March 20th, 2009


OK, so my wife is knocked up (and yes, the baby IS mine... I think) and to help educate her and I on the whole birthing thing, she Netflixed this documentary about how hospitals try to rush women out of the ER so that the doctors can go play golf.  It also documents how the health care industry frowns upon midwifes and basically treats them like lepers.  We get to see women having home births under the care of a midwife and it's some pretty fascinating shit in a Discovery Channel sort of way.  One chick squats down and queefs her kid out and another woman gives birth in a kiddie pool.  Host Ricki Lake is even shown giving birth at home in her own bathtub.


As a straight-up documentary, the film will be somewhat polarizing as it's sorta one-sided.  The anti-midwife doctors all seem like douches (grainy Faces of Death style hospital footage is incorporated to show how barbaric doctors can be) while the midwifes are all portrayed as knowledgeable, earthy, and spiritual women.  If you're the kid who laughed all the way through all those birth-of-a-baby filmstrips in high school, you're going to have a field day with this flick.  There are about six birthing sequences and they're all pretty great.  (One chick's cooch stretches A LOT to accommodate a baby.)  Celebrity Skin enthusiasts will go ga-ga over the footage of a totally naked Ricki Lake giving birth.  She also breastfeeds a couple times, so if you're into Milk Maid shit, you'll get a total boner from that too.


My wife watched all of this as if it was a snuff movie or something.  Watching her watch it was almost more entertaining than the movie itself.  I can't say it was quite Four Star material, but there were plenty of nekkid wimmen in it, so I liked it just fine.


The previews for this movie made it look like it was going to be The Player or something.  It looked like a pretty funny Hollywood insider spoof and featured such guys like Bruce Willis and Sean Penn playing themselves.  The problem is its not very funny and it's just plain boring to boot.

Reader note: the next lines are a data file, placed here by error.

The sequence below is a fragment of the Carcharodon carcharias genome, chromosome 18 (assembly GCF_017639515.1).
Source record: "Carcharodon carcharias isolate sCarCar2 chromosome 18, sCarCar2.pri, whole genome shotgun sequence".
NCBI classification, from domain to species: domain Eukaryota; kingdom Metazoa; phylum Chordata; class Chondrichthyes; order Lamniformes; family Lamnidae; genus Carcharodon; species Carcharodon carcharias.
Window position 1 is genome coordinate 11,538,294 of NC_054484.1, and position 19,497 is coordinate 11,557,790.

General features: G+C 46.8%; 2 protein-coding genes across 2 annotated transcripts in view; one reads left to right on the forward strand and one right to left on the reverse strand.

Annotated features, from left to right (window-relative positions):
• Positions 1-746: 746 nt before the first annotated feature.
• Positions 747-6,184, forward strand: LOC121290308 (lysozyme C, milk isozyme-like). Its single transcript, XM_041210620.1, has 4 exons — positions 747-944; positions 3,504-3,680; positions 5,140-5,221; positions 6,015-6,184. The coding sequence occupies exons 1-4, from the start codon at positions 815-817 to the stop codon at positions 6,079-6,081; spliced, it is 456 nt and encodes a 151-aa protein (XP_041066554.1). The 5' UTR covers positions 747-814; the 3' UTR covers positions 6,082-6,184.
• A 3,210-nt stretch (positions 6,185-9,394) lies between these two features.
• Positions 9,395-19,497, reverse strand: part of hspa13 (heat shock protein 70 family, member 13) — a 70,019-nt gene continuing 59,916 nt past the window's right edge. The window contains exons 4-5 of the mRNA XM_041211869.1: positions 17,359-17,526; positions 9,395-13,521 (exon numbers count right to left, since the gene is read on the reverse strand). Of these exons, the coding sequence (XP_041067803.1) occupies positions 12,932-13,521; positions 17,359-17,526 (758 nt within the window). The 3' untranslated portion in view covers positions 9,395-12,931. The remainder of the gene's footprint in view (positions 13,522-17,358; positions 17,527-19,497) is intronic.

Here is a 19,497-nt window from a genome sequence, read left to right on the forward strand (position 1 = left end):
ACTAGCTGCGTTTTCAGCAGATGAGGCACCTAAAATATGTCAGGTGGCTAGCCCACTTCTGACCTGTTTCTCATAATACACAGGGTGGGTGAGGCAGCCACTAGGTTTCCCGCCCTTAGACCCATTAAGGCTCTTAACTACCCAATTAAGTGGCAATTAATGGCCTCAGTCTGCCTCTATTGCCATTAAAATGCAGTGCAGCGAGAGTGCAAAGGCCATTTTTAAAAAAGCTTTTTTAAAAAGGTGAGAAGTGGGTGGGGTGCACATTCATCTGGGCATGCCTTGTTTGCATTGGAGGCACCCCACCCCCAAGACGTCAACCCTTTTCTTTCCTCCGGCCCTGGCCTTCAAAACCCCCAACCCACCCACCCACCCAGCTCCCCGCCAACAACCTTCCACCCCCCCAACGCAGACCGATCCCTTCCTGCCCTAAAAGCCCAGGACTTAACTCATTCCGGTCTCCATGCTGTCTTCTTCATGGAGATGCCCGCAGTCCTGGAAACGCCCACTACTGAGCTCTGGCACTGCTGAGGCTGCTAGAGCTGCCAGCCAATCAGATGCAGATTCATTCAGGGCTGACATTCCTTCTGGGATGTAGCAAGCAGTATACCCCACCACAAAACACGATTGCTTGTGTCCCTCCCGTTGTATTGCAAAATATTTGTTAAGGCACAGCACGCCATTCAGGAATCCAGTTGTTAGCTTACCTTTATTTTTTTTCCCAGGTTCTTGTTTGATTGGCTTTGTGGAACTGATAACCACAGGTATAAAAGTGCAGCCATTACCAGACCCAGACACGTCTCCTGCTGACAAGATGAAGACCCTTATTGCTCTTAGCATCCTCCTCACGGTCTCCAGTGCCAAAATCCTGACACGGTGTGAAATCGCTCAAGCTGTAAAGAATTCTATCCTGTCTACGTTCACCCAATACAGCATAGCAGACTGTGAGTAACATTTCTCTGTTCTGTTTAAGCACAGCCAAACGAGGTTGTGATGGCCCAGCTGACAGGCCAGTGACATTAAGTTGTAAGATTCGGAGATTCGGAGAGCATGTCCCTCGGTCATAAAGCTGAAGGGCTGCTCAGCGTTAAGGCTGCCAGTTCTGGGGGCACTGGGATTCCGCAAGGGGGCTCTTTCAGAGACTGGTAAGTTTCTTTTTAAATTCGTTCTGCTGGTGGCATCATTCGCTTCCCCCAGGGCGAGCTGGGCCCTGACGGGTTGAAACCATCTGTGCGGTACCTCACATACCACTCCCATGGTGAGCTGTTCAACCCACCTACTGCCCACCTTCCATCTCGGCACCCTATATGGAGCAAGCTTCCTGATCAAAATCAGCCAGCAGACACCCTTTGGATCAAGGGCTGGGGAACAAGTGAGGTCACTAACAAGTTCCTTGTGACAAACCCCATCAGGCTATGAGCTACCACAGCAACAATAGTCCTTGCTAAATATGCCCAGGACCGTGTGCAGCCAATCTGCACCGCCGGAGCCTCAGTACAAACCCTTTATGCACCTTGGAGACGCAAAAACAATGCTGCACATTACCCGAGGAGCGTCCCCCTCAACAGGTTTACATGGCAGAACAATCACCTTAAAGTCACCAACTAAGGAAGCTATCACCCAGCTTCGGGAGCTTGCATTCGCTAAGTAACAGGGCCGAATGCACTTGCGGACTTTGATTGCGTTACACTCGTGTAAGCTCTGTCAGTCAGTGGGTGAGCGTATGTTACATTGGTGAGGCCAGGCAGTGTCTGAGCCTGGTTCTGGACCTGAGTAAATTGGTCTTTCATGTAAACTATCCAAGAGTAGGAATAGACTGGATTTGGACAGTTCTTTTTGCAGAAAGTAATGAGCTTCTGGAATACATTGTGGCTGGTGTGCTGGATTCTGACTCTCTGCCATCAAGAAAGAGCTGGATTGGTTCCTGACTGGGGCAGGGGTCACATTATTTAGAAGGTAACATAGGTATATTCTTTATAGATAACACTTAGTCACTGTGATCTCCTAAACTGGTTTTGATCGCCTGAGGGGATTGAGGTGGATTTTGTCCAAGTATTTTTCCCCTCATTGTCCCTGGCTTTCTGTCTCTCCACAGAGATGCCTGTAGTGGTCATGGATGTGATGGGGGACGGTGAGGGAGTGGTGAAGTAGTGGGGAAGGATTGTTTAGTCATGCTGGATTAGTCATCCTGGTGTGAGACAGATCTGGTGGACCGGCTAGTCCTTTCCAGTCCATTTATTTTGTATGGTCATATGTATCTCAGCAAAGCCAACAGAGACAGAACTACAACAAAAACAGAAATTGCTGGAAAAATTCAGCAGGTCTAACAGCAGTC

Robert DeNiro stars as a harried producer (based on Art Linson) who tries to juggle a potentially disastrous flop (starring Penn), a failed married (to Penn's wife, Robin Wright Penn), and an egotistical Bruce Willis who refuses to shave his Grizzly Adams beard for his latest picture.  That's pretty much it. 


The whole movie is basically DeNiro talking on his blue tooth to the studio head, then going to the editing room to fix his movie, then talking on the blue tooth to an agent, and then going to see his ex-wife.  And it goes on like that for two hours.  I think I laughed about three or four times.  That's about it.


I should have known what I was in for when I saw that Barry Levinson was the director.  Maryland native or not, the man has not made a good movie since Sleepers and that was over a decade ago.  He's really bad when it comes to these half-assed unfunny comedies.  This one makes Jimmy Hollywood look like Citizen Kane.  It's no Young Sherlock Holmes, I'll tell you that.


FYI:  The whole not-shaving-the-beard bit was actually based on Alec Baldwin's prima donna bitchiness while making The Edge.

I LOVE YOU, MAN (2009) ***

I really like Paul Rudd and I really like Jason Segel, so I was inclined to like I Love You, Man right from the start, no matter how dopey, trite, and cliché the flick got.  Believe you me, things get dopey, trite and cliché in this flick, but the duo's chemistry really keeps things afloat.


The flick centers around Rudd's character who is a total wuss that doesn't have any guy friends.  He's the kind of dude who makes hot chocolate for his fiancée and her friends when they're having a girls' night.  It's pathetic.  So he decides to go on some "man-dates" to find a best friend so he can have a best man at the wedding.  He meets Segel and all the usual romantic comedy clichés happen except instead of a guy falling in love with a girl, it's two dudes in a platonic relationship. 


Since the whole movie is gearing up towards a wedding, it's pretty lame and hard to watch from a dude's perspective.  Luckily, Rudd and Segel are funny as shit together, especially whenever they are hanging in Segel's "Man-Cave".  The film suffers whenever the two aren't on screen together, but when they are, it's damn good times.  The film does lose some points for the non-stop Rush music though.  God they suck. 


What's even worse is that the band actually appears and plays that one Rush song that sounds like every other Rush song.  That's OK though because any movie that features a gratuitous Lou Ferrigno cameo is alright by me.  (Wait, Hulk had a gratuitous Lou Ferrigno cameo and that sucked nuts, so never mind.)